11:10 AM Invited B1-9 Reactive Sputtering of Nanometer-Scale Multilayer Coatings
S.A. Barnett (Northwestern University)
This talk will review the structure and mechanical properties of nanometer-scale multilayer coatings (superlattices) deposited using reactive sputtering. One type of superlattice considered consists of layers that are both immiscible and have different structures, e.g. Mo/NbN. The immiscibility is of interest since the superlattice structure can exhibit good high-temperature stability. As-deposited Mo/NbN superlattices show large hardness values (~30 GPa) at periods of 1-5 nm, compared with 3 GPa for Mo and 16 GPa for NbN. Annealing of Mo/NbN at 1000ºC yielded little change in the superlattice layer structure, as observed by x-ray diffraction, and hardness actually increased slightly. Another type of superlattice considered is where one layer is forced into a metastable structure by the surrounding layers. One example is AlN/TiN, where AlN layers are in the rocksalt structure for thicknesses up to 2 nm, but transform to the equilibrium hexagonal structure for larger thicknesses. Hardnesses as high as 40 GPa have been reported for superlattices with cubic AlN layers. Another example is ZrO2/Y2O3, where the ZrO2 layers are cubic for thicknesses < 25 nm. Hardness enhancement by ~25% has been observed in these oxide superlattices. Hardening mechanisms in the above superlattices will be discussed.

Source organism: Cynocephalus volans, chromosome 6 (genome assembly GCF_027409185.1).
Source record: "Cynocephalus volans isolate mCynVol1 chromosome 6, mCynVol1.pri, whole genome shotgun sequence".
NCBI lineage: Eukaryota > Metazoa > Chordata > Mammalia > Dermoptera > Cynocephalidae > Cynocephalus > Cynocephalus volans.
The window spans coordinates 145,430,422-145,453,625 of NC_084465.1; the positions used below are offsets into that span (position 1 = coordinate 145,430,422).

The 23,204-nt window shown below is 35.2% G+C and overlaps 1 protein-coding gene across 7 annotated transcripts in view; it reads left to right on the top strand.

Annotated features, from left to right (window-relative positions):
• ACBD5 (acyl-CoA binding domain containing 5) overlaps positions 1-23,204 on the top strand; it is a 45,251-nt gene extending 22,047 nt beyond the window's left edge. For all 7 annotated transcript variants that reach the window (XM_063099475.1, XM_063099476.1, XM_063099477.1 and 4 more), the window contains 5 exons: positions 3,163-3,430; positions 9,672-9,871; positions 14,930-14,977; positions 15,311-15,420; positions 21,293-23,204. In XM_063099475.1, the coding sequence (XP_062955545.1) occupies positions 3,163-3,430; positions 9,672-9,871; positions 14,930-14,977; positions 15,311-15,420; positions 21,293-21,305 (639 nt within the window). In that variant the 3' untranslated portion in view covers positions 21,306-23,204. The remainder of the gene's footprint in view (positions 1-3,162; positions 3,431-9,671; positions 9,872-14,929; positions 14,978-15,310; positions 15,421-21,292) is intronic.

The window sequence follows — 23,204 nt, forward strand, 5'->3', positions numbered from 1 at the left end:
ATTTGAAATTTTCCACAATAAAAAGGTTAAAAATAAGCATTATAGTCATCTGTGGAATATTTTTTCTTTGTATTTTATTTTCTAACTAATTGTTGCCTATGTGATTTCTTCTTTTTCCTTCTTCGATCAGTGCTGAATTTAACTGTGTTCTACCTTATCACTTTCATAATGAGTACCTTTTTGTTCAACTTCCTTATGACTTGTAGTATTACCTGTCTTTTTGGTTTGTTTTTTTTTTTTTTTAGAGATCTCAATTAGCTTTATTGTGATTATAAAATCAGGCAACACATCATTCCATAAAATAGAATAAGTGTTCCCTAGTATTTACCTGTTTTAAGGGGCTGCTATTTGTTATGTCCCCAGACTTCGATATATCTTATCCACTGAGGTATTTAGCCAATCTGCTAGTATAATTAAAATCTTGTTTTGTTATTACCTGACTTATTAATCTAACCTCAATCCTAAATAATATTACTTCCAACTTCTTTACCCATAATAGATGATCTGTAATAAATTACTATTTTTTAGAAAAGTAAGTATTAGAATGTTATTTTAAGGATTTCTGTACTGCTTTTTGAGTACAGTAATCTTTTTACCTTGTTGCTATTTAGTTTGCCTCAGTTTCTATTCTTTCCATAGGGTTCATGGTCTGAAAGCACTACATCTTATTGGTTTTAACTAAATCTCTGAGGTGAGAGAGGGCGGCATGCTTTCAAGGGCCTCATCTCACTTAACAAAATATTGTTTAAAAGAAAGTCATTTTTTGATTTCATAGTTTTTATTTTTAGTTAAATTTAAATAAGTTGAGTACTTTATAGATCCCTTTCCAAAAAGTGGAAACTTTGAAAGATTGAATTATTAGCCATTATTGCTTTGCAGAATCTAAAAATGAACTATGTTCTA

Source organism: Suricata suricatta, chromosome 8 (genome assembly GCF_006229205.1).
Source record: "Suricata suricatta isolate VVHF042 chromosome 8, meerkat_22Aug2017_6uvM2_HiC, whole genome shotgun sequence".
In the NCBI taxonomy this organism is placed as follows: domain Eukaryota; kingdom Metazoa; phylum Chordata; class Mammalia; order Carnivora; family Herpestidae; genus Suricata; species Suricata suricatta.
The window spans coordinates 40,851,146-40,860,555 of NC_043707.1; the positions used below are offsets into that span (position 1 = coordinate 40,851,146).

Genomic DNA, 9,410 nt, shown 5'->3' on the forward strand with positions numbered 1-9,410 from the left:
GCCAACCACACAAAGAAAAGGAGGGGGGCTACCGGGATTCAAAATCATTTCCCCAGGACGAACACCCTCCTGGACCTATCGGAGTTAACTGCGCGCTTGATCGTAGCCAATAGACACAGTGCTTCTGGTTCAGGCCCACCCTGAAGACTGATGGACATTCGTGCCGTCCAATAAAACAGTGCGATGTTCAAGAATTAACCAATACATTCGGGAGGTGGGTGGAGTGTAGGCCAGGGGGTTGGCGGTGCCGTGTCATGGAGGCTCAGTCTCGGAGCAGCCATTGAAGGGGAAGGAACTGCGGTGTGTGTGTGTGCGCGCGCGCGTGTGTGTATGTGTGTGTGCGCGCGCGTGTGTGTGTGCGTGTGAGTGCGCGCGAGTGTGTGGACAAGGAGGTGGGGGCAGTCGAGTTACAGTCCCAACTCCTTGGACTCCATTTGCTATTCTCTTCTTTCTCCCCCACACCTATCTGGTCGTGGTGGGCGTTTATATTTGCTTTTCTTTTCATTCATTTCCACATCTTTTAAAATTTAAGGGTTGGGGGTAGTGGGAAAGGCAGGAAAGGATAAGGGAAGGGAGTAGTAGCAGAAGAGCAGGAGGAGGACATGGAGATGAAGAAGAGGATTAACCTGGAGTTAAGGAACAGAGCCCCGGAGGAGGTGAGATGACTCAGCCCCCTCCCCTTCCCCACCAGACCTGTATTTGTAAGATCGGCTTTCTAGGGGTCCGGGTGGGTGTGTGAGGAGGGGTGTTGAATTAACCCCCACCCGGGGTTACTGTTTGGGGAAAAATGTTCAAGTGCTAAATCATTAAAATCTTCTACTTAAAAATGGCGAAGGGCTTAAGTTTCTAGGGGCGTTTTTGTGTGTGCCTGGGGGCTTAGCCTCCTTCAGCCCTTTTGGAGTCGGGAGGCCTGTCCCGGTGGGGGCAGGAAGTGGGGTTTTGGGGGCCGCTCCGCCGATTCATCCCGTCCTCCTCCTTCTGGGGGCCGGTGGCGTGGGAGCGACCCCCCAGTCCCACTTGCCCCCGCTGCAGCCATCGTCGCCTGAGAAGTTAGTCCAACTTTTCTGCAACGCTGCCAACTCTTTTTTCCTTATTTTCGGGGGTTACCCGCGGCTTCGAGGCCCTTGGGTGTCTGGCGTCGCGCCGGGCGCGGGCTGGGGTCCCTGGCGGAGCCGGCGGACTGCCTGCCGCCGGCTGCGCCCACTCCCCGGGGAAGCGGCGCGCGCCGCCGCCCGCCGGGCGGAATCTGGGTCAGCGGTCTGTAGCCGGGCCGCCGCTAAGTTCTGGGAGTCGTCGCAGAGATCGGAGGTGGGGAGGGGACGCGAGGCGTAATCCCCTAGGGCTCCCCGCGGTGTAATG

11:50 AM B1-11 Deposition And Characterization of Multi-layered TiN/TiAlN Coatings By Unbalanced Magnetron Sputtering